6. I just found this blog and being from the area, I find it interesting that people who have no idea of the culture and living conditions would have some of the comments I’m reading. Yes, the stats are correct ….flushing toilets, unemployment rates, education ultimately become part and parcel of a system that is still under construction after the apartheid reign. It will yet take years before the infrastructure has been improved and proven for the 30million+ underpriviledged.
    One is not encouraged to buy a cellphone over buying a condom. However, no one has to be told to buy a cellphone (cost US$10+) if they have to stay in contact with everyone else. You forget the infrastructure makes it almost impossible to own a house phone (that includes phone lines and appropriate housing)! It is also cheaper for the economy to go wireless in today’s world of interconnectivity.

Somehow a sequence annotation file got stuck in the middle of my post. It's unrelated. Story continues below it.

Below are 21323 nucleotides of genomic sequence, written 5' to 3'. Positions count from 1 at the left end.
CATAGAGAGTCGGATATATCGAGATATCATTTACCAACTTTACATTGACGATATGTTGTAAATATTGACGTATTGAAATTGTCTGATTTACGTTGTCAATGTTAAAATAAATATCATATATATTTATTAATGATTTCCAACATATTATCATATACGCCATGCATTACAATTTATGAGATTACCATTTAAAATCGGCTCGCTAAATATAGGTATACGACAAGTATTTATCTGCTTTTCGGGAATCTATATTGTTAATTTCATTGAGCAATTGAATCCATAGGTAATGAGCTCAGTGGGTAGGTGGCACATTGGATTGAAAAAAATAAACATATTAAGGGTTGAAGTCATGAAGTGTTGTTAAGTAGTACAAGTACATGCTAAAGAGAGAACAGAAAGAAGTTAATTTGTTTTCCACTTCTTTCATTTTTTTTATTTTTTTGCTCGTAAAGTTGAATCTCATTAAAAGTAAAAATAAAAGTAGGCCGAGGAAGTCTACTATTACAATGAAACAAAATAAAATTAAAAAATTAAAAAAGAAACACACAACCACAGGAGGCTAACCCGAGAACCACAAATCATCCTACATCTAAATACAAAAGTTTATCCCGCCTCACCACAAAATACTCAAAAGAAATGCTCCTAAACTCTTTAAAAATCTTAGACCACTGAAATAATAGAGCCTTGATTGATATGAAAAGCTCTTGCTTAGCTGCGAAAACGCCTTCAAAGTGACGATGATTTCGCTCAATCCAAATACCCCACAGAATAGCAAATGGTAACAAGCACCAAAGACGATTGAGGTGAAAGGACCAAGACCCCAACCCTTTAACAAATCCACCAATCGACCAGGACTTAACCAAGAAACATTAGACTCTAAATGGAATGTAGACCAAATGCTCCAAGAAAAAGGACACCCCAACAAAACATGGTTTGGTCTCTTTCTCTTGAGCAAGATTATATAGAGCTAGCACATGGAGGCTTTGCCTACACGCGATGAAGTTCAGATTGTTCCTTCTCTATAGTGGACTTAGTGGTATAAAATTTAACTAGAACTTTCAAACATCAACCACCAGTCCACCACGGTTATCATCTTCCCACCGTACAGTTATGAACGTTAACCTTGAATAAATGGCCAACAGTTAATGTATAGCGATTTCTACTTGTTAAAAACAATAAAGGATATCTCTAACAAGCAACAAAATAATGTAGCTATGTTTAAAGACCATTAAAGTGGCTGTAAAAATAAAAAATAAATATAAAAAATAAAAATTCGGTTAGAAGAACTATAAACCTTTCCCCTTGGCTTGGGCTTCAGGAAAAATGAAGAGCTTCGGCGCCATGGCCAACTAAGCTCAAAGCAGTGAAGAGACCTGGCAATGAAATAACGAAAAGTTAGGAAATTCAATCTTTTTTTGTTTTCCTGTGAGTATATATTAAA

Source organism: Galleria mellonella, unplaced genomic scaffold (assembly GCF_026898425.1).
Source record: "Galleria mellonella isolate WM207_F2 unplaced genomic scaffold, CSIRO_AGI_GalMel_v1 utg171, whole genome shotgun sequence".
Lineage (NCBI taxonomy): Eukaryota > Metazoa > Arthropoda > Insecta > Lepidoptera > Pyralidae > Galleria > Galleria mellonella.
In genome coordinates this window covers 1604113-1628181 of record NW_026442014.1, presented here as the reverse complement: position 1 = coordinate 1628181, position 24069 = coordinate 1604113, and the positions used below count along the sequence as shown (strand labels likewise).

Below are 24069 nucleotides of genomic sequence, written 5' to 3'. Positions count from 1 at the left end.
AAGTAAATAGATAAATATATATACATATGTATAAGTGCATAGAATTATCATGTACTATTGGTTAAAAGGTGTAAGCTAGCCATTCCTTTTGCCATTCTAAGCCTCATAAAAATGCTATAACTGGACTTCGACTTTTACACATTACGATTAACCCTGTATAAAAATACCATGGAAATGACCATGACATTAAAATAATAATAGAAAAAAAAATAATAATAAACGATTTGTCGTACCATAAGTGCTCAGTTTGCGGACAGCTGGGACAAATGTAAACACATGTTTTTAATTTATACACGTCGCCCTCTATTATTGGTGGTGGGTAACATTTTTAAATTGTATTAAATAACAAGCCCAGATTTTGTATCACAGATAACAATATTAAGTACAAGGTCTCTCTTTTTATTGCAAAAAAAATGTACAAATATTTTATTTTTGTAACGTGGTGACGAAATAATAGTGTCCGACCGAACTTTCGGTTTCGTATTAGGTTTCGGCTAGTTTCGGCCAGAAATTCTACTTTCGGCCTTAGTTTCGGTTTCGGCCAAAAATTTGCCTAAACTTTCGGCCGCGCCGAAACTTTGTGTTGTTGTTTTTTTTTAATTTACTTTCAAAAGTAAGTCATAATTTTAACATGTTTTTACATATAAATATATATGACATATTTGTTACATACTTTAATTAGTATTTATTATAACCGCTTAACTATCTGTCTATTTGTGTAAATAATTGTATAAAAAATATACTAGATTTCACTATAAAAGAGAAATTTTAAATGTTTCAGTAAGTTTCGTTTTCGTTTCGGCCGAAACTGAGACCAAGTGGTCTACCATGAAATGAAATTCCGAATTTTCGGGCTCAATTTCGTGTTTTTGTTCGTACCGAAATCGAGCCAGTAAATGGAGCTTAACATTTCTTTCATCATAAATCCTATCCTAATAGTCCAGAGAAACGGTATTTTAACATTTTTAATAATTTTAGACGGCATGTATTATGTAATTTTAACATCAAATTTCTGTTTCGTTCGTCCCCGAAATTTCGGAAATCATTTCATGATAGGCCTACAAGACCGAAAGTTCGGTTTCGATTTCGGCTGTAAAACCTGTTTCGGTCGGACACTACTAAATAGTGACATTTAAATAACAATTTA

The same infrastructure prevents the poor from owning TV’s, buying everyday newspapers, etc. So, I ask, how else is a responsible health initiative to reach the audience it wants? I say this was a very innovative idea and if it helps the situation, so be it. By the way, I do agree with the concern that after a while, it will be considered spam, but let it work while it can. You cannot change people’s attitudes overnight and education is a large part of it. Cell phones are the least of the problem!